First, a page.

The King sat next to the Queen and called Galaor to come before them to speak with him. Amadis remained with his cousin Agrajes. Oriana, Mabilia, and Olinda stood apart from the rest because they were the most honorable and worthy ladies. Mabilia said to Agrajes:

"My lord brother, bring us this knight whom we have so much wished to see."

They approached the ladies, and Mabilia, who knew well which medicine could cure each heart, put herself between the two other women, then Amadis at her side next to Oriana, and Agrajes between herself and Olinda. She said:

"Now I am among the four persons whom I love most in this world."

When Amadis saw himself before his lady, his heart leapt from side to side, guiding his eyes to look at the thing that he loved most in the world, and he came to her with great humility. She greeted him, reached from beneath the edges of her cloak, put her hands in his, grasped them tight as a sign of embrace, and told him:

"My friend, what anguish and pain that traitor made me suffer when he brought news of your death! Know that no woman was in such danger as I was. Truly, my lord and friend, this was right and good, for never would anyone have lost such a great person as I would have by losing you, and just as I am more loved than all other women, my good fortune has let the love be from he who is more worthy than all others."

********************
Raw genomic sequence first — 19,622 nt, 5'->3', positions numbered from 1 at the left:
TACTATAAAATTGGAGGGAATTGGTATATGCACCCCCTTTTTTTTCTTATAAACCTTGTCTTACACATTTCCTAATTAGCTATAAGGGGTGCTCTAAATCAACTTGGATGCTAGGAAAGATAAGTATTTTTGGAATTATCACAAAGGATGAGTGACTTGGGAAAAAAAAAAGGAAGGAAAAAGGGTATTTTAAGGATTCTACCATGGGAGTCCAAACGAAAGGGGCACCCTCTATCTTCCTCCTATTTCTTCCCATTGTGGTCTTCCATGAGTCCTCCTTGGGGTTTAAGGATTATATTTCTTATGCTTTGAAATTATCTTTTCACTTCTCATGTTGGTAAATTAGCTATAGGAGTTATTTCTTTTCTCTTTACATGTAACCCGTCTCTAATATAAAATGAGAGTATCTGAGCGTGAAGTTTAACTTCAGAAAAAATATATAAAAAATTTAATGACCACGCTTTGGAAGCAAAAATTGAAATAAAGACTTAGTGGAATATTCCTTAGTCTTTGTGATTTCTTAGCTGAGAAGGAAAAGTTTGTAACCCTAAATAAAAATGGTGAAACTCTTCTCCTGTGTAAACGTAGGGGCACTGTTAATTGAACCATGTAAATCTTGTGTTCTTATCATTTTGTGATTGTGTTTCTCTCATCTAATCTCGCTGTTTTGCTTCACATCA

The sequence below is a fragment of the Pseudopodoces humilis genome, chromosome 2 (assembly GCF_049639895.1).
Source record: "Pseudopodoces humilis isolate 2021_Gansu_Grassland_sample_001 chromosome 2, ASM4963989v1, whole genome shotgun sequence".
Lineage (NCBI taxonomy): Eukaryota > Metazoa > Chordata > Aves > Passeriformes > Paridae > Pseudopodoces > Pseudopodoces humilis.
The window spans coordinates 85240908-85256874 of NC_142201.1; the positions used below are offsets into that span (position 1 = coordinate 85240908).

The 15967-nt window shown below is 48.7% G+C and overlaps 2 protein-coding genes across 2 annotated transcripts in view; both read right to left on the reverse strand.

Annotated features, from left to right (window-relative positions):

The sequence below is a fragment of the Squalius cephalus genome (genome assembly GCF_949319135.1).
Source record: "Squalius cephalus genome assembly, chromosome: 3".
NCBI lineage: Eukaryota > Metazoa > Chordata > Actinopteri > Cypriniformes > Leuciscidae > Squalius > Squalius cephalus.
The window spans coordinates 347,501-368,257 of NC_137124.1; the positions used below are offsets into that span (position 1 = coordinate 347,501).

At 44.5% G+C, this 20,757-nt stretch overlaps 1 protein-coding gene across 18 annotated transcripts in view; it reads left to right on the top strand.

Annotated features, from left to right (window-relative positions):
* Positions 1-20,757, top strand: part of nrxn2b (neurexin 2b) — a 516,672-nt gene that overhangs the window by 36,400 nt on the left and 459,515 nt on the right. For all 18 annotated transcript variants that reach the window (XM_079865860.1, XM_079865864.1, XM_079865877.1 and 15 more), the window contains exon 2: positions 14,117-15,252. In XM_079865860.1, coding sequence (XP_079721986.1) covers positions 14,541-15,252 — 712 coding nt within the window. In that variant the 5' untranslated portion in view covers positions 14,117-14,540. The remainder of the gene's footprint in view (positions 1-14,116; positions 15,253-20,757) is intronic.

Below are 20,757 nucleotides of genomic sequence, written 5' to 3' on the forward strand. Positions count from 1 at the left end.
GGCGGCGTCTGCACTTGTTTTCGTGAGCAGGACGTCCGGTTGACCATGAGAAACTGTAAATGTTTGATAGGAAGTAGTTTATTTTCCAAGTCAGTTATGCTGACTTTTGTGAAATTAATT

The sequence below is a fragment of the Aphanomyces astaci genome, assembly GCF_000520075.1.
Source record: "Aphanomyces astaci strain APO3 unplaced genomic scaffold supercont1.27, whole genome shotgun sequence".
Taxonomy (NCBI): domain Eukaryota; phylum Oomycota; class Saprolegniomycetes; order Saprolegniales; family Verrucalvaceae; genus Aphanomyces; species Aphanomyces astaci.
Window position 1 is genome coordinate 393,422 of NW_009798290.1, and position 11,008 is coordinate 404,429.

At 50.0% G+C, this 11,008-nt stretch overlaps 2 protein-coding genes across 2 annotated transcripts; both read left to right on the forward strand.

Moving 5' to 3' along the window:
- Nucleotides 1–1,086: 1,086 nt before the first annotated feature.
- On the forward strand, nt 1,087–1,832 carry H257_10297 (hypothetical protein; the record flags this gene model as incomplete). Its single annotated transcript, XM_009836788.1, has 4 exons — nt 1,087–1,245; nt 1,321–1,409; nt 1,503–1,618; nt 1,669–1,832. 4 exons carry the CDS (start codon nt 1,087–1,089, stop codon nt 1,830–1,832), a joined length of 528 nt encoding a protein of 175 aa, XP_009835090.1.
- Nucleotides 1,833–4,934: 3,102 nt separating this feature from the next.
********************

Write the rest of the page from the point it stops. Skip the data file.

When Amadis heard the praises of his lady, he gazed upon the ground, for he did not dare even look at her. She seemed so beautiful that he was dazed. The words died in his mouth, and he could not respond. Oriana, whose eyes were cleaved to him, recognized it immediately and said:

"Oh, my friend and lord, how could I not love you more than anyone else, since all who know you love and esteem you? And being I she whom you most love and esteem, so I ought to hold you higher than all others."

Amadis, who had tamed some of his anxiety, told her:

"My lady, for whom I suffer painful death every day, I hope that if ye were to die before me, I would die also and quickly when I heard the news, for that would be a great relief and consolation. As it is, my lady, this sad heart, which is sustained by its great desire to serve you, can hardly resist the many bitter tears I weep. They come with such force that they could consume and undo it utterly, and yet my heart resists because it has not known the satisfaction of its mortal desires and been at least left with that memory as consolation, although it urgently requires this, which is far beyond what it deserves, to be sustained and restored. But if this mercy does not come soon, then soon will be its final cruel collapse."